The 2030 Vision for Urban and Regional Planning in South Africa
The National Planning Commission recently released the 2030 development plan for South Africa and urban and regional planning strategies are now changing to make the vision come true. With South Africa being a country on the greater African continent, development must reflect the vision for better integration into the global economy. Carbon emission management, sustainable land usage, improved well-being of the citizens of the country and infrastructure to support the overall strategy are elements now deeply embedded in the modern urban and regional planning practices of the country.
The NPC was established in 2010 with the responsibility for drawing up a national plan according to the vision for 2030. Urban and regional planning strategies and goals form part of the overall national plan. The NPC acts as an advisory to the government and consists of experts in their respected fields.
They drafted and released the Diagnostic Report in 2011. The report detailed the achievements since 1994 and the areas in which improvements are still needed. It also highlighted how lack of policy implementation has affected development with various areas still needing attention such as infrastructure development and maintenance, uneven distribution of public services and the need for sustainable practices regarding the limited resources of the country.
With changing demographics, urban and regional planning must be adapted to cater for the lower birth rate, increase in people from other countries, higher demand for jobs and increased need for public services.
According to the NPC’s findings, large-scale urbanisation is taking place in line with what is happening around the world. They estimated that by 2030 more than 69% of the South African population would be urbanised. This means that urban and regional planning must make provision for larger city populations with services concentrated in the urban areas.
Gauteng and Cape Town are the main urban growth hubs and with immigration rising, the expectation exists that there will be a larger foreign workforce in these areas by 2030. In order to ensure sustainable work and living environments, it will be necessary to overcome the current structural limitations. Insufficient public transport and connections, network weaknesses and long distances between living areas and work environments must be addressed. With the workforce staying closer to their places of work, they will save money on transportation whilst saving on travelling time.
To overcome many of the urban and regional planning challenges, it will be essential for large-scale cooperation on regional and national levels. Infrastructure development will play an important part in expanding the country’s economy, which will mean more employment, the improvement of living standards, and more spending power.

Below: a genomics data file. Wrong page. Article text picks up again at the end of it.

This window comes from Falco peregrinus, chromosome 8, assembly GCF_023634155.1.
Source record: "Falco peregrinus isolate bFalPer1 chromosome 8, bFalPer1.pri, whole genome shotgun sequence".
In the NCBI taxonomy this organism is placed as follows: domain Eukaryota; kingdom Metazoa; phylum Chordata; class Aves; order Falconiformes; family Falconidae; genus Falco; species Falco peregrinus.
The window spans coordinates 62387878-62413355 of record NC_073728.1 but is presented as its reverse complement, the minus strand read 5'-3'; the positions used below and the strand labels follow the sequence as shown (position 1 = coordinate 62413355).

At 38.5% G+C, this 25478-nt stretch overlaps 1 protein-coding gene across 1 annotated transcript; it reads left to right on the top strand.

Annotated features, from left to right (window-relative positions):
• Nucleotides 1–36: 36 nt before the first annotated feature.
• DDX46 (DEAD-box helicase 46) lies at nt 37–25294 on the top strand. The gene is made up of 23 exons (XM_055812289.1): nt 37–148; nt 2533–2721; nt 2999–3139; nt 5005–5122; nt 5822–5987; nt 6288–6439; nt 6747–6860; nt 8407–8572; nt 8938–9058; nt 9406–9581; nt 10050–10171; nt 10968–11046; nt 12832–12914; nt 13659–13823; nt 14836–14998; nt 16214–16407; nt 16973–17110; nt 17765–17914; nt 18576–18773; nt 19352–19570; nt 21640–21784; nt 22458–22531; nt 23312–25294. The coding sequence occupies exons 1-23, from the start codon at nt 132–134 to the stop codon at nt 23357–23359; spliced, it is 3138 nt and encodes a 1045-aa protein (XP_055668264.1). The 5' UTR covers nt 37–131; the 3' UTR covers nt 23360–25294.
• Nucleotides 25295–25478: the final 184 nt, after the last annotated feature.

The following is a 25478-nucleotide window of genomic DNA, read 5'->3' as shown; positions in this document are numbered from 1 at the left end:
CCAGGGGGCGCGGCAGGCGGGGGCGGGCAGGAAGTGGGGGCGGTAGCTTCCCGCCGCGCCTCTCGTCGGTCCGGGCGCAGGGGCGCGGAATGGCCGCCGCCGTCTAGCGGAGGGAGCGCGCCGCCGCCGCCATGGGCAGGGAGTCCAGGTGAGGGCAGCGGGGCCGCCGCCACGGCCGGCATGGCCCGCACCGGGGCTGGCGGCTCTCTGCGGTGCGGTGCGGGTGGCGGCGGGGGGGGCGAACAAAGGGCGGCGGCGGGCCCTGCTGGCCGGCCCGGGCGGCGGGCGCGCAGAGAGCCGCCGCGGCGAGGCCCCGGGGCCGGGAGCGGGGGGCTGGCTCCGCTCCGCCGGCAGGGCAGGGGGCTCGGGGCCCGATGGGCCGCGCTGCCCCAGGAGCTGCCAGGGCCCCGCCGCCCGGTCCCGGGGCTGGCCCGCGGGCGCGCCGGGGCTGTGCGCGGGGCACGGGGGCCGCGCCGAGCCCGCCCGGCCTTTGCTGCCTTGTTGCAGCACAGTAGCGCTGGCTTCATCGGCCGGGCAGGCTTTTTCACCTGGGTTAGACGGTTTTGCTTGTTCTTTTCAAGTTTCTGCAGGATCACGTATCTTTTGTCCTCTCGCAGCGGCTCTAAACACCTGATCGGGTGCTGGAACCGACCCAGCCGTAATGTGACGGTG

Public infrastructure spending earlier in the 2000s was low, but has since then increased in line with the goals for development planning according to the NPC vision for 2030. The goal is to have a gross fixed capital investment of more than 29% of the Gross Domestic Product by the year 2030 of which a tenth of the GDP must be made up by public investment spending. With this in mind, it has become important to promote cooperation between private and public sectors for infrastructure development.
In 2011, at the time when the report was released, the infrastructure for human settlement support was still in disarray because the planning function was set at the local level while water and electricity services were divided between mass service delivery and reticulation. In addition, housing delivery was still at provincial level. The result was poor planning of human settlements without proper cooperation between the functions of water and electricity delivery and mass infrastructure development.
According to the NPC report, the housing function should be on the same level as planning in the municipalities. Another challenge to be addressed is the low capacity of local government and the insufficient administrative backbones. The NPC recommended more diversity in the distribution of functions with long-term strategy development to address problems such as capacity limits and need for improved collaboration between local, provincial, and national government functions.
Some of the priorities identified include from the upgrading of the informal settlements to the upgrading of commuter rail facilities with efficient links to road transportation. Many other focus points have been mentioned and looking forward, we can expect a radical shift in how urban and regional planning in South Africa will be approached in order to reach the goals of the development vision for 2030.